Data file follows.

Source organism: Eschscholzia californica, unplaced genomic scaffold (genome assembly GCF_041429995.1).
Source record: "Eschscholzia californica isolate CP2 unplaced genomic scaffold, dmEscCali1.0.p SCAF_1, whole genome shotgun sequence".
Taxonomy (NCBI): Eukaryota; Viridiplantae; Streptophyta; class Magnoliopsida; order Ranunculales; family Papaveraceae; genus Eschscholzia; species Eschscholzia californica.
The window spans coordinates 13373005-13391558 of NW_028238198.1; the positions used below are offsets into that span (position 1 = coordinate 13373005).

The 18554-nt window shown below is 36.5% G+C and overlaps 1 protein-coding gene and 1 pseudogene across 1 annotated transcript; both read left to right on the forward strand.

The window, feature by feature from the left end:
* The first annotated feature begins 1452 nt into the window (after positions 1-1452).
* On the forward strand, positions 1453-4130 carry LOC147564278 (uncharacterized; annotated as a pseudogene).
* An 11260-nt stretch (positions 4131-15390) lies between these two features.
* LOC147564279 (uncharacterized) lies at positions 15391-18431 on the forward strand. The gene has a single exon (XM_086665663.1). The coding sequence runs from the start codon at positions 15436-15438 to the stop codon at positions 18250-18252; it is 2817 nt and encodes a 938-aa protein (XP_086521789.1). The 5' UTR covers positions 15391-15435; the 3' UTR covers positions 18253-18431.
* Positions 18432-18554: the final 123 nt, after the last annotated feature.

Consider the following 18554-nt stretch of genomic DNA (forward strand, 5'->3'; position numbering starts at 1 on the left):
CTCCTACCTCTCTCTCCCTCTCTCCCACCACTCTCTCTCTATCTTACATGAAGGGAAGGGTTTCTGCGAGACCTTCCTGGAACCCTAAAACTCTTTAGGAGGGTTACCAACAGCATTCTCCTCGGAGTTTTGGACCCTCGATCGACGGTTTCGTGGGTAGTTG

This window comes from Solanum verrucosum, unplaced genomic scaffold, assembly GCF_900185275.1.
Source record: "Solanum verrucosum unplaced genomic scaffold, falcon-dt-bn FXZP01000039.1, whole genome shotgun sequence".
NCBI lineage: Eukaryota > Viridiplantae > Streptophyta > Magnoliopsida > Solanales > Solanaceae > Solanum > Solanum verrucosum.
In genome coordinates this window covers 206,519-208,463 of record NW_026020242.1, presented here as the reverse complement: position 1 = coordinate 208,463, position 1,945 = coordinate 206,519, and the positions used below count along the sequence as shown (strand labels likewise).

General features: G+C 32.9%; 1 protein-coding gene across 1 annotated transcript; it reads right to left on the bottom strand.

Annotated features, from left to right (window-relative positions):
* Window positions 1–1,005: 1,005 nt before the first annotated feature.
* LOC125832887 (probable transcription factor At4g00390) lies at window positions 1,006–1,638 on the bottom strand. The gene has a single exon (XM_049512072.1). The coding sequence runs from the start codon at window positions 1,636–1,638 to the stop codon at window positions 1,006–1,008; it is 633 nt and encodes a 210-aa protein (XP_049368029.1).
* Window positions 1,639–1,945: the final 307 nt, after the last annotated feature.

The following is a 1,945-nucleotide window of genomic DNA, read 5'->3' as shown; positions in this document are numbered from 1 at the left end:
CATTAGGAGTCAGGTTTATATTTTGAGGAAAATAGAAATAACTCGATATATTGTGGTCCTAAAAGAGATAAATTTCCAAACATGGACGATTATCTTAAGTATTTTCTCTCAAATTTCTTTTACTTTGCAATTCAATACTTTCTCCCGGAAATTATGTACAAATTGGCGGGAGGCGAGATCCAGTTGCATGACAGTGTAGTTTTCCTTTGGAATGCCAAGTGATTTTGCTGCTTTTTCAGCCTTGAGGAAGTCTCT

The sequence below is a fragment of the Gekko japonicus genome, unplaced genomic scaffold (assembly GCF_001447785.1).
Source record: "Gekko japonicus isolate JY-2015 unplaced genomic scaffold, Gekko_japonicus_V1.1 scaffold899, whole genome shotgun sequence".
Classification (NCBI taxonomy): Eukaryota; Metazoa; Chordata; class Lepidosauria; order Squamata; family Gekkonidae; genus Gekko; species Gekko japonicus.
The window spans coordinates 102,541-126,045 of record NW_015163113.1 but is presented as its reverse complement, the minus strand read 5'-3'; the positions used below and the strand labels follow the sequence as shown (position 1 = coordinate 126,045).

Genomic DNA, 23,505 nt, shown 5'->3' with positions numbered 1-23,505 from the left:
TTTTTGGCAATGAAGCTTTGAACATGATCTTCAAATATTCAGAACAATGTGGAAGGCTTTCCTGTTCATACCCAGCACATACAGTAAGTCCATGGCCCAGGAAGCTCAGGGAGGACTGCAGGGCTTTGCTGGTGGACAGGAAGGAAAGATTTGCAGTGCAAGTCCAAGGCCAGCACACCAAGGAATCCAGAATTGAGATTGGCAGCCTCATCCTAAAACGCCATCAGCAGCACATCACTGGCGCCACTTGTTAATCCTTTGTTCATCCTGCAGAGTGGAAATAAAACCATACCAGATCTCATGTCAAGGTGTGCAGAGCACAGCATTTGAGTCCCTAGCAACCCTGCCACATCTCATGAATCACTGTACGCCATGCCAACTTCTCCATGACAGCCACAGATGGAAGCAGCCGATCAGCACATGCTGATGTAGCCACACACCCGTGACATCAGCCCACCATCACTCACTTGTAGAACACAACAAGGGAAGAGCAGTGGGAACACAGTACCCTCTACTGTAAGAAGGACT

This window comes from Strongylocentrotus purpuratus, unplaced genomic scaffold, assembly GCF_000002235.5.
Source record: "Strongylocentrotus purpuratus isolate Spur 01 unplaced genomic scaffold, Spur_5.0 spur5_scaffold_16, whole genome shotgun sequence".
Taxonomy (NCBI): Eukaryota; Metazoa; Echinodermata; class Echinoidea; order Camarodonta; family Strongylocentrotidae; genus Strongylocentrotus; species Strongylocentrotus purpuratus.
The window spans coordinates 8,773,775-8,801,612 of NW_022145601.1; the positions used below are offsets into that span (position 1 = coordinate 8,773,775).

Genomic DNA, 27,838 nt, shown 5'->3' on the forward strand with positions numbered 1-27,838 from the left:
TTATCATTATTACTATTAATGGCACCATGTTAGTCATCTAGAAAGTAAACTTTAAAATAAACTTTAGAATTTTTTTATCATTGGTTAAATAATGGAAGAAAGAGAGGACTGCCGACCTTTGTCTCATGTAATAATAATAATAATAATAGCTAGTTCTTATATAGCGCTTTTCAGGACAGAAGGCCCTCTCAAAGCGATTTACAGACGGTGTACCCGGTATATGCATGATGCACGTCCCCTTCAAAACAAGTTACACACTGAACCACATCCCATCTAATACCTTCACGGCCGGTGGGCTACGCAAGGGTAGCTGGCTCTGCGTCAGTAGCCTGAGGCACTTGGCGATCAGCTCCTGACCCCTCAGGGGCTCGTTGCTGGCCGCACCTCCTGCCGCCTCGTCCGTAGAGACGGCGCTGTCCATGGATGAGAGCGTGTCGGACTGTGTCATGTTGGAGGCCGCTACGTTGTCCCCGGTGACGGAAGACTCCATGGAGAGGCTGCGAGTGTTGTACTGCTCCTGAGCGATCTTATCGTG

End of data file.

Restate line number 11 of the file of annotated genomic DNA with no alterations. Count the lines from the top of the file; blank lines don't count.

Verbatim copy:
* Positions 18432-18554: the final 123 nt, after the last annotated feature.